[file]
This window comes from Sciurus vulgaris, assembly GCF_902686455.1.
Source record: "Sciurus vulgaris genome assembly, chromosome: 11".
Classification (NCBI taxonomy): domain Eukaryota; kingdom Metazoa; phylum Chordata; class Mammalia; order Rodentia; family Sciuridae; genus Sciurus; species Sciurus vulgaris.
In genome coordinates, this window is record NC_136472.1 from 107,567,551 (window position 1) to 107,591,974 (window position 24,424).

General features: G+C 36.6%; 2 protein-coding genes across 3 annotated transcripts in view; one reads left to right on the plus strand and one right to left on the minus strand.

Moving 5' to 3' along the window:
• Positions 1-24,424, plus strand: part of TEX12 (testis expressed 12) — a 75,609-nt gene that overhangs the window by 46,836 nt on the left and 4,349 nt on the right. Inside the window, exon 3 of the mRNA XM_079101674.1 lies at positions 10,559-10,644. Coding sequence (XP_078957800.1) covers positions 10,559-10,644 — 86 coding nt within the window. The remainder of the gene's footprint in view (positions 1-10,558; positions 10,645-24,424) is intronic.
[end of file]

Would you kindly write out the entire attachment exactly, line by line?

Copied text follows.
This window comes from Sciurus vulgaris, assembly GCF_902686455.1.
Source record: "Sciurus vulgaris genome assembly, chromosome: 11".
Classification (NCBI taxonomy): domain Eukaryota; kingdom Metazoa; phylum Chordata; class Mammalia; order Rodentia; family Sciuridae; genus Sciurus; species Sciurus vulgaris.
In genome coordinates, this window is record NC_136472.1 from 107,567,551 (window position 1) to 107,591,974 (window position 24,424).

General features: G+C 36.6%; 2 protein-coding genes across 3 annotated transcripts in view; one reads left to right on the plus strand and one right to left on the minus strand.

Moving 5' to 3' along the window:
• Positions 1-24,424, plus strand: part of TEX12 (testis expressed 12) — a 75,609-nt gene that overhangs the window by 46,836 nt on the left and 4,349 nt on the right. Inside the window, exon 3 of the mRNA XM_079101674.1 lies at positions 10,559-10,644. Coding sequence (XP_078957800.1) covers positions 10,559-10,644 — 86 coding nt within the window. The remainder of the gene's footprint in view (positions 1-10,558; positions 10,645-24,424) is intronic.